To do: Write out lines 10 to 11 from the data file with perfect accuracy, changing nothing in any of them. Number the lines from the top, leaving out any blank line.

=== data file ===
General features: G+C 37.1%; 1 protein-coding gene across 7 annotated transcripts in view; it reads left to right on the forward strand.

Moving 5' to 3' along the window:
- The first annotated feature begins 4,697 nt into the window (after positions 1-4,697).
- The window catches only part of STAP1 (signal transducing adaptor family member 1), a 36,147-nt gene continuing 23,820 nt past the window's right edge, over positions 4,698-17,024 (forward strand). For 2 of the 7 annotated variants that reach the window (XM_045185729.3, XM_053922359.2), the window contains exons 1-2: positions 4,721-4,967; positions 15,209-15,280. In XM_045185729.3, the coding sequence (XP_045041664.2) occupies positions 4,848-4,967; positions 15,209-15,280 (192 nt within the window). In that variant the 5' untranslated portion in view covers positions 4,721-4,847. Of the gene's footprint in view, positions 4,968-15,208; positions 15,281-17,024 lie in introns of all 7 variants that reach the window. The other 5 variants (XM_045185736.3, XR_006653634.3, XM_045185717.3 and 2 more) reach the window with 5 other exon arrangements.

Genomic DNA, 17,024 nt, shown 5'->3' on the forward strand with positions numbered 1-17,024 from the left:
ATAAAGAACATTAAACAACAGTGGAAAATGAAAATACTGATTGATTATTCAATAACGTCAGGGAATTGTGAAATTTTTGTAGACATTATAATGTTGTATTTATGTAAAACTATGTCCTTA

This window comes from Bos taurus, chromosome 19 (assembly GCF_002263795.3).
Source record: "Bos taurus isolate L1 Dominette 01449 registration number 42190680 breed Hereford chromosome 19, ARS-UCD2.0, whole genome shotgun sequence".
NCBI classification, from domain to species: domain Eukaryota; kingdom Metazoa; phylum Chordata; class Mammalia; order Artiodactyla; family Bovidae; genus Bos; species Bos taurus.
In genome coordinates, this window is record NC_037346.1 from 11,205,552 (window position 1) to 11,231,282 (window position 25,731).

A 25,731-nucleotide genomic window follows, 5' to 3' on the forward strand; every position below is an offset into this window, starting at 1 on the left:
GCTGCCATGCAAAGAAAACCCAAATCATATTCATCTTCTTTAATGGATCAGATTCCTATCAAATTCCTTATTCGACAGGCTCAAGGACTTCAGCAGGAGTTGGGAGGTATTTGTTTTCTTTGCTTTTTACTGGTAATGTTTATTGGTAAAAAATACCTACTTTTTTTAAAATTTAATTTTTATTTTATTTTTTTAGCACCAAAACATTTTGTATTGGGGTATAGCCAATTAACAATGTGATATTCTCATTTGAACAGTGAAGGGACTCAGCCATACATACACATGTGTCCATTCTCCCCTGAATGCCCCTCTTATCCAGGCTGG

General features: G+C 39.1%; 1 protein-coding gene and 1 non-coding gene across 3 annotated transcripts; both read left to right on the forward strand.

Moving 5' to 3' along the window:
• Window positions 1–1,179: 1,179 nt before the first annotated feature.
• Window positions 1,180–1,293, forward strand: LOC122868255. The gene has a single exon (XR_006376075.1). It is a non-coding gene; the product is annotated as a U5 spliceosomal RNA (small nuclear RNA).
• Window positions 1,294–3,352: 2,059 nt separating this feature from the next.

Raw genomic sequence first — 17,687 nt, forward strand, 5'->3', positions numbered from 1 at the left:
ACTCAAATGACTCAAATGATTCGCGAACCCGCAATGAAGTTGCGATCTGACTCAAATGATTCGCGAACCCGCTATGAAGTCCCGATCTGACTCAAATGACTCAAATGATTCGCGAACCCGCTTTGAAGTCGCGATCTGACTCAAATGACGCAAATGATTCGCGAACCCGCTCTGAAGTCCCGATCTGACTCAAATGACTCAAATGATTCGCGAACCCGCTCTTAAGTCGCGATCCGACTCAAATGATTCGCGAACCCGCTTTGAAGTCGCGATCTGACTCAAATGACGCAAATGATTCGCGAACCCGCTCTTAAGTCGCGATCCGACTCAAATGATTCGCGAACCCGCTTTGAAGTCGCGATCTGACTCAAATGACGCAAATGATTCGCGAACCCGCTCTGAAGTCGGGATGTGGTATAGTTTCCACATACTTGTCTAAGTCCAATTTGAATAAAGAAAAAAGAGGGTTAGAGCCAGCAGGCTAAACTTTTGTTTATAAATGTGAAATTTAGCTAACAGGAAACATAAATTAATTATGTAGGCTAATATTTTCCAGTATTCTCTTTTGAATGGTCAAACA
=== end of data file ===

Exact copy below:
In genome coordinates, this window is record NC_037346.1 from 11,205,552 (window position 1) to 11,231,282 (window position 25,731).

A 25,731-nucleotide genomic window follows, 5' to 3' on the forward strand; every position below is an offset into this window, starting at 1 on the left: